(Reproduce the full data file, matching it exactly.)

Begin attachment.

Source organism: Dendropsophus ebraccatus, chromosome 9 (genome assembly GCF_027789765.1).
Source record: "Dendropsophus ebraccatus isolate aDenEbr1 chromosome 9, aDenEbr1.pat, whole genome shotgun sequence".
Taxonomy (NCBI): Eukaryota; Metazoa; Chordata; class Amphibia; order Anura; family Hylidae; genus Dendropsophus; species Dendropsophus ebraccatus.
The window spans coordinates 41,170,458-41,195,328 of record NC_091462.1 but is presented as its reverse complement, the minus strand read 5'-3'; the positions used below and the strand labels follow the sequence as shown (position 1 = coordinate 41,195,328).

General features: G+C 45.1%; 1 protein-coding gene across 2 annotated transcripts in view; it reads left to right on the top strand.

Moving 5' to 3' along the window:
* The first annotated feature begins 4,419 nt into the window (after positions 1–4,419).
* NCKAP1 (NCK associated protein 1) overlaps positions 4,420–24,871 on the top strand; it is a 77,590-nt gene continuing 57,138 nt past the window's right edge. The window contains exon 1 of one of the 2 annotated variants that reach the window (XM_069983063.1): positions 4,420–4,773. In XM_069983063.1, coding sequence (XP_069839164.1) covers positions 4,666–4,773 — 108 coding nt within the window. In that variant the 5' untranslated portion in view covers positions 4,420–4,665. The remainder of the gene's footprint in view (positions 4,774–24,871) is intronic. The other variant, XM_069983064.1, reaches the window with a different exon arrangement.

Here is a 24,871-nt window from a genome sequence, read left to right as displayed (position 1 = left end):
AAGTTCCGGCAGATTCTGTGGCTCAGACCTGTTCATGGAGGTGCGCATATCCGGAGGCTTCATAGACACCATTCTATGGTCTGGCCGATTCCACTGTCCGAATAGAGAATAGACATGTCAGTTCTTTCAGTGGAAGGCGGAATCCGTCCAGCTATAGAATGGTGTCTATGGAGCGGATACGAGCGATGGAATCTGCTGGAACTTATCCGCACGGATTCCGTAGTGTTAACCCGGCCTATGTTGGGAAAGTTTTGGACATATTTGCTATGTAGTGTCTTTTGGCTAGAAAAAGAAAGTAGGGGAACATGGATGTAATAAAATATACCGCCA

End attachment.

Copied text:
Source organism: Dendropsophus ebraccatus, chromosome 9 (genome assembly GCF_027789765.1).
Source record: "Dendropsophus ebraccatus isolate aDenEbr1 chromosome 9, aDenEbr1.pat, whole genome shotgun sequence".
Taxonomy (NCBI): Eukaryota; Metazoa; Chordata; class Amphibia; order Anura; family Hylidae; genus Dendropsophus; species Dendropsophus ebraccatus.
The window spans coordinates 41,170,458-41,195,328 of record NC_091462.1 but is presented as its reverse complement, the minus strand read 5'-3'; the positions used below and the strand labels follow the sequence as shown (position 1 = coordinate 41,195,328).

General features: G+C 45.1%; 1 protein-coding gene across 2 annotated transcripts in view; it reads left to right on the top strand.

Moving 5' to 3' along the window:
* The first annotated feature begins 4,419 nt into the window (after positions 1–4,419).
* NCKAP1 (NCK associated protein 1) overlaps positions 4,420–24,871 on the top strand; it is a 77,590-nt gene continuing 57,138 nt past the window's right edge. The window contains exon 1 of one of the 2 annotated variants that reach the window (XM_069983063.1): positions 4,420–4,773. In XM_069983063.1, coding sequence (XP_069839164.1) covers positions 4,666–4,773 — 108 coding nt within the window. In that variant the 5' untranslated portion in view covers positions 4,420–4,665. The remainder of the gene's footprint in view (positions 4,774–24,871) is intronic. The other variant, XM_069983064.1, reaches the window with a different exon arrangement.

Here is a 24,871-nt window from a genome sequence, read left to right as displayed (position 1 = left end):
AAGTTCCGGCAGATTCTGTGGCTCAGACCTGTTCATGGAGGTGCGCATATCCGGAGGCTTCATAGACACCATTCTATGGTCTGGCCGATTCCACTGTCCGAATAGAGAATAGACATGTCAGTTCTTTCAGTGGAAGGCGGAATCCGTCCAGCTATAGAATGGTGTCTATGGAGCGGATACGAGCGATGGAATCTGCTGGAACTTATCCGCACGGATTCCGTAGTGTTAACCCGGCCTATGTTGGGAAAGTTTTGGACATATTTGCTATGTAGTGTCTTTTGGCTAGAAAAAGAAAGTAGGGGAACATGGATGTAATAAAATATACCGCCA